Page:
International Women’s Day is an occasion to reflect on the progress we have made toward achieving fairness, equality and justice for women in Canada and across the globe. It is a time to be inspired by the change we have achieved together, and to renew our resolve to continue to work hard on the unfinished business.
When workers stand together for fairness, we can be a powerful force for women’s equality and positive change, at the workplace and in society. We have improved women’s wages, narrowed the gender wage gap, negotiated benefits, leaves and other provisions to help women balance work and family responsibilities. We help make the workplace safer, challenge harassment and discrimination. We have helped open doors to women working in trades and technology and we build women’s leadership and political participation. The change that unions have achieved is indeed inspiring.
But there is so much more change needed.
Canada’s labour movement continues to push for leadership to address Canada’s child care crisis, and is working hard to expand the Canada Pension Plan so everyone can retire in dignity and security.
On December 6th, 2013 the Canadian Labour Congress and Western University launched a groundbreaking national survey on the impact of domestic violence on workers and workplaces. It is the first-ever survey of its kind in Canada. Our intention is to provide made-in-Canada research that will help unions, employers, advocates and governments develop good public policy as well as negotiate workplace supports. We hope to inspire a change in the way we think about violence at home and how it reaches the work place, and find ways to make our workplaces safer.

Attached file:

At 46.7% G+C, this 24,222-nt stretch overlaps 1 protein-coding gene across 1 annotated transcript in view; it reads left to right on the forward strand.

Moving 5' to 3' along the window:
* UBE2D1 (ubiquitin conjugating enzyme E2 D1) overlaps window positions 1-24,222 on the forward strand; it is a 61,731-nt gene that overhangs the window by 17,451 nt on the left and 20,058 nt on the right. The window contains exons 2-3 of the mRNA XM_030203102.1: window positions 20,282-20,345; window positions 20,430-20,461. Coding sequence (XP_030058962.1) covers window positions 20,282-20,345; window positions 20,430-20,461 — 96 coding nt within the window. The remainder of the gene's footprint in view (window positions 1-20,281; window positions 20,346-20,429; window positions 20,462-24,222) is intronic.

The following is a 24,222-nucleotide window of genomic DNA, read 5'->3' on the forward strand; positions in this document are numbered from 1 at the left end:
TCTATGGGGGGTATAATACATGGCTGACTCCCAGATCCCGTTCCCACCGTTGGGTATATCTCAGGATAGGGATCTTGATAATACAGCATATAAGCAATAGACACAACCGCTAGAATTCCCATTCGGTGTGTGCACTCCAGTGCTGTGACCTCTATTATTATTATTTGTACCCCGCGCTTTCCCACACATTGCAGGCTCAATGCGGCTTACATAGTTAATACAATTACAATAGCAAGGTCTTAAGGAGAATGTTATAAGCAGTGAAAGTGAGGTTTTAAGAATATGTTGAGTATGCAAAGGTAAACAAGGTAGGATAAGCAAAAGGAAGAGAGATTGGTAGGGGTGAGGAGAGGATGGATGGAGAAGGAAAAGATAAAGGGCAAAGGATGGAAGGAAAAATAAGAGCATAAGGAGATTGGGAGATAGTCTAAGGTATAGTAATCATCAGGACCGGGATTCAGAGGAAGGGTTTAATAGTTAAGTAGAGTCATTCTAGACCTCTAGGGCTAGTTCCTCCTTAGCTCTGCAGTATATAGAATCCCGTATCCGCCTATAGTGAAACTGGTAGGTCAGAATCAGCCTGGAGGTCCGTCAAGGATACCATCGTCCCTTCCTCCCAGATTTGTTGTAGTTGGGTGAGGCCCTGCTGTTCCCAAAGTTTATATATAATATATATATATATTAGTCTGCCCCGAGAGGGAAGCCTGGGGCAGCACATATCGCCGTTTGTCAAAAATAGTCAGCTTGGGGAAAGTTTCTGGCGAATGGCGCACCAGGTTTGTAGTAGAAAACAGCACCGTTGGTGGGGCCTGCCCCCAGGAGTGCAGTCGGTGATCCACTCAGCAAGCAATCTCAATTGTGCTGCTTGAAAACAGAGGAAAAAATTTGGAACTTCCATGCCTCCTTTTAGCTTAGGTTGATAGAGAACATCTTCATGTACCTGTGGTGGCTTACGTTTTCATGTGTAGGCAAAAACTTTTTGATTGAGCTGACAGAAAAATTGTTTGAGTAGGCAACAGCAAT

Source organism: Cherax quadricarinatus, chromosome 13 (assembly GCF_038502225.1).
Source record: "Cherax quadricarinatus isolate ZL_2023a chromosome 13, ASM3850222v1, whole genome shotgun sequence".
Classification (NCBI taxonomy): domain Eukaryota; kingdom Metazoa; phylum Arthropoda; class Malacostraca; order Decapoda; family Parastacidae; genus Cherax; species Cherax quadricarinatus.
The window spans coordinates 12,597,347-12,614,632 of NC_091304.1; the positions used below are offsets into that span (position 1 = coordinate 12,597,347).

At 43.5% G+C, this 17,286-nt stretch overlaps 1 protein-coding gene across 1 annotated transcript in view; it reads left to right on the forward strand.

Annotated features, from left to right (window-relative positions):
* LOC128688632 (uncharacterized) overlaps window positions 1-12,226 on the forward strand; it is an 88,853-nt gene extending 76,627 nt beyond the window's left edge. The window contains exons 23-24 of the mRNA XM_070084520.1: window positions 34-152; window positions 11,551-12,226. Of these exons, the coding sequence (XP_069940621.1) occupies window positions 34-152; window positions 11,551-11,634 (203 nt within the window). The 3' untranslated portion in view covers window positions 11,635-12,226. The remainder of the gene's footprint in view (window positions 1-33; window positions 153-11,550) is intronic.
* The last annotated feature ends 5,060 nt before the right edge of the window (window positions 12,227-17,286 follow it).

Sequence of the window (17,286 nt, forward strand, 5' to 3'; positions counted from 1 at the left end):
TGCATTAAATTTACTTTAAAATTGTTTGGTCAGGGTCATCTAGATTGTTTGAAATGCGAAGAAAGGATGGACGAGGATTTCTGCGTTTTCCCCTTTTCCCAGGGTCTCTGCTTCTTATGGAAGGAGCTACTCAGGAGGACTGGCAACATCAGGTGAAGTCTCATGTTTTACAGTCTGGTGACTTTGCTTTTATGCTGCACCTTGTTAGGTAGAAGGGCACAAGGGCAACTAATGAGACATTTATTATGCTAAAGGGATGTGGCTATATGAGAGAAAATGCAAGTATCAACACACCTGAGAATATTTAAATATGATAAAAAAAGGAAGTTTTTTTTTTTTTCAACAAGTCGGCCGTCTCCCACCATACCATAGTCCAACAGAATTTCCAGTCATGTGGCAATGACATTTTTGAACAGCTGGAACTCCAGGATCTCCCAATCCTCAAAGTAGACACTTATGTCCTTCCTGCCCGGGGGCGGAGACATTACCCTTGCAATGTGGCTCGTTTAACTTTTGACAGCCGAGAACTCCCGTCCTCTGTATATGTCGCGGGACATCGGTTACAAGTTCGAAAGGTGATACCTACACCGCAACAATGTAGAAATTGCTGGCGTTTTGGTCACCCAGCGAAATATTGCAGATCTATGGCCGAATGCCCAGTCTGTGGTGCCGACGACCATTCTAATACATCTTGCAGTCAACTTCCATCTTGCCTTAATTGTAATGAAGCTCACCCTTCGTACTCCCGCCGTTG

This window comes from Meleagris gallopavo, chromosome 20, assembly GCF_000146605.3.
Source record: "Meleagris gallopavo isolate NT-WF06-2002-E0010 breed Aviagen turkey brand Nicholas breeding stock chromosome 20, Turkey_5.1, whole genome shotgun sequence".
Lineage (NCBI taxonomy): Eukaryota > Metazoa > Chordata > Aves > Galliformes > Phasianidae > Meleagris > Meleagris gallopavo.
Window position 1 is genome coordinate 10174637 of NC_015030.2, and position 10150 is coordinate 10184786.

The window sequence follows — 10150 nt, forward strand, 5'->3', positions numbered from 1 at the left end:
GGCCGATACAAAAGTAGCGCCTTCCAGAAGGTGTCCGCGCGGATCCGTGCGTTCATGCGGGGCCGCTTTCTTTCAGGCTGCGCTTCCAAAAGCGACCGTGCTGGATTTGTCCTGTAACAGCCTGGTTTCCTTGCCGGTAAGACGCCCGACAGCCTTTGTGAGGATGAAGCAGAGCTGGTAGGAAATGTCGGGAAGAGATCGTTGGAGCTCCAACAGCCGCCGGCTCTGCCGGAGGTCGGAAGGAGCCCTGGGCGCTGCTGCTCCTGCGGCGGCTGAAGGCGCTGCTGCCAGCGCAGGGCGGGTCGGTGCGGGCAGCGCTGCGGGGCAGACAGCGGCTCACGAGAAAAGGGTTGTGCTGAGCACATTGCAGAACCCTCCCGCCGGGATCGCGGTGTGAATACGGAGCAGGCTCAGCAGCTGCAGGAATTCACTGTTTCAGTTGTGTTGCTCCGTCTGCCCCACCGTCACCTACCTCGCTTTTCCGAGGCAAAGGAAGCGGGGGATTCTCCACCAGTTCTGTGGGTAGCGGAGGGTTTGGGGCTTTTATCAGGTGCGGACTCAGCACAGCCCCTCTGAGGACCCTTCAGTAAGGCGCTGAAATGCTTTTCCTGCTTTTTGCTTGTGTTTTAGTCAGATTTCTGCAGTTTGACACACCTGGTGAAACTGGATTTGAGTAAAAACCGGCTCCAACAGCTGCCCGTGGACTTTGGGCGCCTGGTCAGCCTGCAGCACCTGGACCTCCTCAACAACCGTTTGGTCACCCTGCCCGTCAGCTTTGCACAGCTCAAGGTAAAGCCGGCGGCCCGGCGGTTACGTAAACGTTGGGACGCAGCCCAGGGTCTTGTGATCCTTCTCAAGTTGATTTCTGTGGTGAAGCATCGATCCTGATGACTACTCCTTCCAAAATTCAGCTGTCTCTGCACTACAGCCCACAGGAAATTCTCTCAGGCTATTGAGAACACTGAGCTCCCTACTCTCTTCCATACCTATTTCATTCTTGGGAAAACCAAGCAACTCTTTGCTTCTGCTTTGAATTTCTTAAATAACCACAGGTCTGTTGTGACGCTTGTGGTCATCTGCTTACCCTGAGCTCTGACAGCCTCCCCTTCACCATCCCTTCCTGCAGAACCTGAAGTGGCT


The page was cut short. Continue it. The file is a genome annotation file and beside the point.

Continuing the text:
We know the workplace is not always a safe place for women. One in ten women aged 18 to 24 reports having experienced sexual harassment at work within the previous 12 months. According to the Association of Workers’ Compensation Boards of Canada (AWCBC), five percent of women who died at work in 2012 were killed as a result of gun violence. Half of Canadian women will experience at least one incident of physical or sexual violence in their lifetime. In Canada on any given day, over 3000 women (along with their 2500 children) are staying in an emergency shelter to escape domestic violence. These statistics are even far worse for refugee and recent immigrant women, women living with a disability, indigenous women and girls, racialized women and trans women.
The Canadian Labour Congress believes that we cannot end violence against women and girls without looking at the pressure that living with violence at home puts on their lives at work.
On International Women’s Day, we are inviting our members and all workers to help us find ways to make workplaces safer by filling out our survey and encouraging others to do the same.
The CLC survey is online and available in English and French until June 6, 2014. All workers over the age of 15 are encouraged to complete the survey, whether or not they have personally experienced or witnessed domestic violence. The survey is completely anonymous and takes between 10 and 30 minutes to complete.
The survey will help break the silence about violence in the workplace and the impact of violence at home.
Let’s work together to inspire change for women and for all workers. Acknowledge and stand up against violence in the workplace, at home and in the community.